UNDER FURTHER REVIEW – Another Jobe is rising, but in baseball, not golf

Making it as a pitcher in Major League Baseball is a lot like succeeding as a professional golfer.

In each case you must labor in relative obscurity and endure both growing pains and physical pain before you enjoy life in the “big time.”

Thus, it can be said that Jackson Jobe is following in the footsteps of his father, former Kent Denver star Brandt Jobe.

Jackson’s in the Arizona Fall League this month, an indication that the Detroit Tigers consider him a top prospect. And last week he was the opening day starting pitcher for the Salt River Rafters, further indication of his elevated status. (Besides the Tigers, the Rafters include players from the Rockies, Diamondbacks, Cardinals and Blue Jays.)

Dad Brandt won the Colorado Golf Association Junior Stroke Play Championship in 1983, and two years later became only the eighth player since 1937 to win the CGA Stroke Play and Match Play championships in the same year. He won the 1992 Colorado Open and, in 2005, was inducted into the Colorado Golf Hall of Fame.

But, turning pro after earning All-America honors three straight years at UCLA, Brandt Jobe achieved his greatest success by globe-trotting. During the 1990s he won a dozen tournaments, six in Japan, four elsewhere in Asia and two in Canada. The first came in Vancouver, British Columba in 1990. 

Playing in the States, he finished second four times on the PGA Tour, including a second at The International at Castle Pines in 2005. Since turning 50 in 2015, he has won twice on the Champions Tour. Altogether, his tournament earnings exceed $9 million.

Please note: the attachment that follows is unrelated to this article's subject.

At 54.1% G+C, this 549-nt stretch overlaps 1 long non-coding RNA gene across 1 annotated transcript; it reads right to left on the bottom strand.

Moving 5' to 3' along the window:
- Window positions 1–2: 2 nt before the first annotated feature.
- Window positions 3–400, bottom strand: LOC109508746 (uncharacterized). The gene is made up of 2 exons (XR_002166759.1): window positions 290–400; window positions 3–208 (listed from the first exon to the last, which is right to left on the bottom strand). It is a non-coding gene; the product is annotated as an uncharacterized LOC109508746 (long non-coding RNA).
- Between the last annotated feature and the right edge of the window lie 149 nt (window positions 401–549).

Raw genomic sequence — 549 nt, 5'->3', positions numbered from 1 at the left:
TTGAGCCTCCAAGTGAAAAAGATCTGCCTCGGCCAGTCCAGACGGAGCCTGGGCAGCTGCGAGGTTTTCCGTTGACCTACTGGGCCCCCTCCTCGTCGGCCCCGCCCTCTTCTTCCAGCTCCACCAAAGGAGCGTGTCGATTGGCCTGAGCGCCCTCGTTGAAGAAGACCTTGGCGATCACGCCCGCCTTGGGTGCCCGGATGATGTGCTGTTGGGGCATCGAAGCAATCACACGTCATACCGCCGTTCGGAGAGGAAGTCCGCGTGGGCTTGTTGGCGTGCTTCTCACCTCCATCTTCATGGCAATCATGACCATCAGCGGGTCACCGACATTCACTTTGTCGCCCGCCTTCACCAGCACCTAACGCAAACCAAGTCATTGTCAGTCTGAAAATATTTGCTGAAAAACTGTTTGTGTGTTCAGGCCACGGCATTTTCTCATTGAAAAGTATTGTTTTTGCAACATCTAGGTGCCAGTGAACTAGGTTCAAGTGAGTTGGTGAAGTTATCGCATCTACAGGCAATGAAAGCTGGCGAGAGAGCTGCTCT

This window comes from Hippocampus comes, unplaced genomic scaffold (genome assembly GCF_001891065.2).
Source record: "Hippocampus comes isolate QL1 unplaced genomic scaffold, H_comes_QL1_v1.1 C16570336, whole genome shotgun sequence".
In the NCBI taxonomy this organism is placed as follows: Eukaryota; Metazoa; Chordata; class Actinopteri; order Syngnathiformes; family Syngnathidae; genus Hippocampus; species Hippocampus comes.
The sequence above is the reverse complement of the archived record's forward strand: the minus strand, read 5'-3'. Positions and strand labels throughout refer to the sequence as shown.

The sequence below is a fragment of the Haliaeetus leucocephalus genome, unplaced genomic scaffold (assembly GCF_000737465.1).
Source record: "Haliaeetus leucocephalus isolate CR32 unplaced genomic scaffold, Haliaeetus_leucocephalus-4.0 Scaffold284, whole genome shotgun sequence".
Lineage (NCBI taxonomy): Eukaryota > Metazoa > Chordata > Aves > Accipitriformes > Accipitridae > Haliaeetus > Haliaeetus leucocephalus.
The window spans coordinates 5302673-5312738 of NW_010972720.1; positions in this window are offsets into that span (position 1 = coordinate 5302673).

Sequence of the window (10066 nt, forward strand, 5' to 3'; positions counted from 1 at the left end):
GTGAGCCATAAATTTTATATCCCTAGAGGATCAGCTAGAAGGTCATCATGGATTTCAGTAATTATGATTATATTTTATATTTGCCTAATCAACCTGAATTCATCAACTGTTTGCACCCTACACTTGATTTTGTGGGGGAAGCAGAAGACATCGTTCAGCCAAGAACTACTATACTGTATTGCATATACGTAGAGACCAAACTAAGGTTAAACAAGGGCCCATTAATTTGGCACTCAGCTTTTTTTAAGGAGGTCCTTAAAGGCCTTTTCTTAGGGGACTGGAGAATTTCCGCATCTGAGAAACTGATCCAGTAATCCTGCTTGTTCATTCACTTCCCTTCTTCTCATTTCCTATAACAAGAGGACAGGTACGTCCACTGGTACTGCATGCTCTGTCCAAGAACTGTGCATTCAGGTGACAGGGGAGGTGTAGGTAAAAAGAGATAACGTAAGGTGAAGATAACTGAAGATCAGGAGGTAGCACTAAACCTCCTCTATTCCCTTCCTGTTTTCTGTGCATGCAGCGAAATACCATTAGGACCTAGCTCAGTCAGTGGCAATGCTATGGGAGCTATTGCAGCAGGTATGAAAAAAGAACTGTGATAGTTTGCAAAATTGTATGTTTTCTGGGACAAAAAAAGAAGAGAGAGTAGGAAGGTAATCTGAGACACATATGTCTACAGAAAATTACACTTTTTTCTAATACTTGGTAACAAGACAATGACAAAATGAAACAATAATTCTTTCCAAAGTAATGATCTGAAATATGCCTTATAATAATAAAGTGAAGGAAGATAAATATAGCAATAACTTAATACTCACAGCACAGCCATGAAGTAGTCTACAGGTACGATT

Jackson was the No. 3 overall choice in the 2021 Major League Baseball amateur draft—as an 18-year-old graduate of Heritage Hall High in Oklahoma City.  He signed for a reported $6.9 million.

“My dad’s taught me to save all that for now,” Jackson said at the time.

Being part of a pro athlete’s household—even if the sport is golf, not baseball—unquestionably prepares the next generation for life in front of fans. Interviewed before the Senior Players Championship in Akron the year the Tigers chose his son, Brandt recalled some words of wisdom he’d passed on:

“I said, ‘The one thing you’re going to find in this game is, it’s so hard because people are always looking at you. So, as good as you are on the field, you’ve got to be that good off the field. If you can do that, that will separate you from a lot of people because it’s very hard to do.’”

That’s part of the makeup that impressed Detroit’s Director of Amateur Scouting, Scott Pleis, enough to recommend taking Jobe ahead of where most “experts” predicted he’d go in the draft. 

Other factors were his size (6-feet-2, 190 pounds), his leadership as the quarterback and a starting safety on defense for Heritage Hall’s state championship football team when he was just a sophomore, and, above all, the unusually high spin rate on his slider.

“He’s an advanced high school pitcher, a special talent with ‘plus’ tools across the board,” said Pleis in 2021, “an athlete, with four pitches that have life . . . command—the total package, which we rarely see in high school baseball.”

Now 20, Jackson Jobe suffered a setback last March that, while not as serious as the hand, shoulder and back injuries his father has overcome in his career, exposed him to a little of the uncertainty that’s part of a pro athlete’s journey.

During a bullpen session early in spring training, Jackson tweaked his back. What was diagnosed as lumbar spine inflammation kept him out of action until mid-June. 

Once he returned, he buzzed across four levels, from Rookie to Double-A. Pitching for teams in Florida, Michigan and Pennsylvania, Jackson struck out 84 in 64 innings, combined, while walking only six, and compiled a 2.81 earned run average.

In his Fall League debut—four shutout innings against the Glendale Desert Dogs (comprised of top prospects from the Dodgers, Brewers, Twins, Reds and White Sox)—Jackson allowed only two hits, struck out four and walked two. 

His fastball reached 97 miles per hour, and two of his strikeouts came on a changeup he’s trying to master.

“Super happy to be here; I feel like I did my job,” he said afterwards, then added: 

“But I definitely can be better.”

Denny Dressman is a veteran of 43 years in the newspaper business, including 25 at the Rocky Mountain News, where he began as executive sports editor. He is the author of 15 books, nine of them sports-related. You can write to Denny at dennydressman@comcast.net.